I panicked

Just as I said about being in a big earthquake, everybody’s got a Sept. 11 experience to share. Mine is embarrassing.

I woke up that morning when my husband came in the bedroom and turned the news on.

He said, “This is it. This is war. The shit’s hitting the fan.”

But I heard, “This is the day we’re going to have that nuclear war you’ve worried about your whole life.”

This is a terrible way to wake up.

I looked at the screen and started firing questions. The second plane had just hit the second tower. My Adrenalin was rushing, and I couldn’t process the information.

I climbed out of bed to see the TV better, and Jim Miklashevski said with a tremble, “I don’t want to alarm anyone, but we just felt and heard what seemed like an explosion at the Pentagon.”

That was the turning point for me. I thought bombs were dropping, leadership would be wiped out, and we’d be living the end verse of Nena’s 99 Luftballons.

I had two lucid thoughts: I regretted having children, and my bowels were turning to water.

I started to beg my husband to stay home. He raised his eyebrows and told me no as he knotted his necktie.

It was the second day of school. My kids were in first and third grade. My husband’s students were freshmen.

He put a cassette in the VCR, hit record and left. The children were just getting up.

This was bad. I was panicking, no one was helping me and I was in charge of people.

Let me back up a day, to explain my son’s state of mind.

On the playground after school he scaled the top of the new tube slide. The new principal, who was scary and mean, scolded him. He scowled and defended himself.

I told him that we were going to school early the next morning so he could go in her office and apologize for being disrespectful. He was so nervous about this his stomach was sick.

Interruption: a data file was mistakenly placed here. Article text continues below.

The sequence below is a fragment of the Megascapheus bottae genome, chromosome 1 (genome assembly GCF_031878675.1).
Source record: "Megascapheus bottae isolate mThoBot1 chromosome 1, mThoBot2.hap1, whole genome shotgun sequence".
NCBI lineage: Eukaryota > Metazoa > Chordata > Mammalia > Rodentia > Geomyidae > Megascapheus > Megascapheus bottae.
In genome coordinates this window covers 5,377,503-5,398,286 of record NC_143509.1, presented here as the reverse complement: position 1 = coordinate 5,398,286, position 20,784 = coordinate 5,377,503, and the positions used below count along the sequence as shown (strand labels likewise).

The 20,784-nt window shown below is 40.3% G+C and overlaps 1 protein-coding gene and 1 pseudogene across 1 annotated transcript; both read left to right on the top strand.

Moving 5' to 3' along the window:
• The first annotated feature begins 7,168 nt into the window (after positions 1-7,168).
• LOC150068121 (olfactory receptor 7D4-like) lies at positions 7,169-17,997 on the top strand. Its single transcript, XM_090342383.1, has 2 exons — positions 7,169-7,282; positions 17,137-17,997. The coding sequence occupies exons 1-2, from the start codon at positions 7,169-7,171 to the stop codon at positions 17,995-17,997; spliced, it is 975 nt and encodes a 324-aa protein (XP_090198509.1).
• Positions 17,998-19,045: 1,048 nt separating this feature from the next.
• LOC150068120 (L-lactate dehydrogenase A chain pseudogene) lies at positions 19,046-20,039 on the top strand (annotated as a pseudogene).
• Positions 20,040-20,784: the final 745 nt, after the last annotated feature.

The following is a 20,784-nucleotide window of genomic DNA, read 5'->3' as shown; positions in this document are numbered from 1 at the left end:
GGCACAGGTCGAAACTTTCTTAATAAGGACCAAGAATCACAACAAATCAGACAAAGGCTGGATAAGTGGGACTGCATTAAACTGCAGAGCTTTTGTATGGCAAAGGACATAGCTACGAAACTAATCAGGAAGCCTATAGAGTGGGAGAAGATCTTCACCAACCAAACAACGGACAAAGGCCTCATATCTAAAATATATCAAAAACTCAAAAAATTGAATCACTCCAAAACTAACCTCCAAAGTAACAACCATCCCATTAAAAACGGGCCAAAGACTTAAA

My daughter, as always, was just chill.

I took them to school and called in at work. They were not pleased. I worked in a newsroom, after all.

I went to Mama’s house. Nana showed up too. After about an hour I couldn’t stand it; I pulled my children out of school. I figured if it was our last day alive, we were going to spend it together, laughing. We got ice cream and rented Back to the Future.

I was so stressed out, I was wishing I had what I used to consider real trouble — money, kids, conflicting obligations. I told my mom, “I would give anything to have my old problems back.”

It took me months to come down from the panic. I was at the top of the short list for counseling at work.

I learned about nukes and international relations and terrorism. I learned how ignorant I was. Ignorance isn’t bliss; it’s fright.

I let my son wait a week before apologizing to his principal, who was a bitch about it.

It was a horrible time all around.


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2 Responses to “I panicked”

  1. Kevin Brady Says:

    I was in Italy, my Dad was in Denver, my sister was in Seattle, and my
    Mom was in Hong Kong. She was NOT happy that day about having the
    family literally spread over the entire world. She actually got stuck
    in Hong Kong for three days since no international flight were allowed
    into the States. Ended up flying to Vancouver and my sister drove
    across the border to pick her up. Craziness.

  2. Gunky Says:

    I’m still scared shitless and am actively trying to figure out how to leave and live outside the country.
    what’s that say of me?
    ( we are so alike.)

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